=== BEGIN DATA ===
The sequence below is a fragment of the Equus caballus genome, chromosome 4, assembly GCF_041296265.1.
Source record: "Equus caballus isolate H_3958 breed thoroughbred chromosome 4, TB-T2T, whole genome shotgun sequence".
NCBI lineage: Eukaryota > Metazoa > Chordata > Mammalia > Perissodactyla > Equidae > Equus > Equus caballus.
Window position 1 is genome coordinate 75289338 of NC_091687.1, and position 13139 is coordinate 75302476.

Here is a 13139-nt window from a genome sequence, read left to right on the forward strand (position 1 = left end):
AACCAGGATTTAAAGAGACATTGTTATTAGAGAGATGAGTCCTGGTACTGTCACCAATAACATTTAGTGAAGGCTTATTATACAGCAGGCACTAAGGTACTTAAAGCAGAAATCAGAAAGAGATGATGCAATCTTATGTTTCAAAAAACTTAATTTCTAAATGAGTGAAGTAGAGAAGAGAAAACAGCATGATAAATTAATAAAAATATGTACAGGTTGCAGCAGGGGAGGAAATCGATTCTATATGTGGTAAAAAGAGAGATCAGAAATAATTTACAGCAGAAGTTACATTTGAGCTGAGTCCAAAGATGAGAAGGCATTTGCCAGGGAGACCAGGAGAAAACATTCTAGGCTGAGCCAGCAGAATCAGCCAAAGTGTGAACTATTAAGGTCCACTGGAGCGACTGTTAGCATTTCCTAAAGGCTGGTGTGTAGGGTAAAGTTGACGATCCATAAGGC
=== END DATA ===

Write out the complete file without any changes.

The sequence below is a fragment of the Equus caballus genome, chromosome 4, assembly GCF_041296265.1.
Source record: "Equus caballus isolate H_3958 breed thoroughbred chromosome 4, TB-T2T, whole genome shotgun sequence".
NCBI lineage: Eukaryota > Metazoa > Chordata > Mammalia > Perissodactyla > Equidae > Equus > Equus caballus.
Window position 1 is genome coordinate 75289338 of NC_091687.1, and position 13139 is coordinate 75302476.

Here is a 13139-nt window from a genome sequence, read left to right on the forward strand (position 1 = left end):
AACCAGGATTTAAAGAGACATTGTTATTAGAGAGATGAGTCCTGGTACTGTCACCAATAACATTTAGTGAAGGCTTATTATACAGCAGGCACTAAGGTACTTAAAGCAGAAATCAGAAAGAGATGATGCAATCTTATGTTTCAAAAAACTTAATTTCTAAATGAGTGAAGTAGAGAAGAGAAAACAGCATGATAAATTAATAAAAATATGTACAGGTTGCAGCAGGGGAGGAAATCGATTCTATATGTGGTAAAAAGAGAGATCAGAAATAATTTACAGCAGAAGTTACATTTGAGCTGAGTCCAAAGATGAGAAGGCATTTGCCAGGGAGACCAGGAGAAAACATTCTAGGCTGAGCCAGCAGAATCAGCCAAAGTGTGAACTATTAAGGTCCACTGGAGCGACTGTTAGCATTTCCTAAAGGCTGGTGTGTAGGGTAAAGTTGACGATCCATAAGGC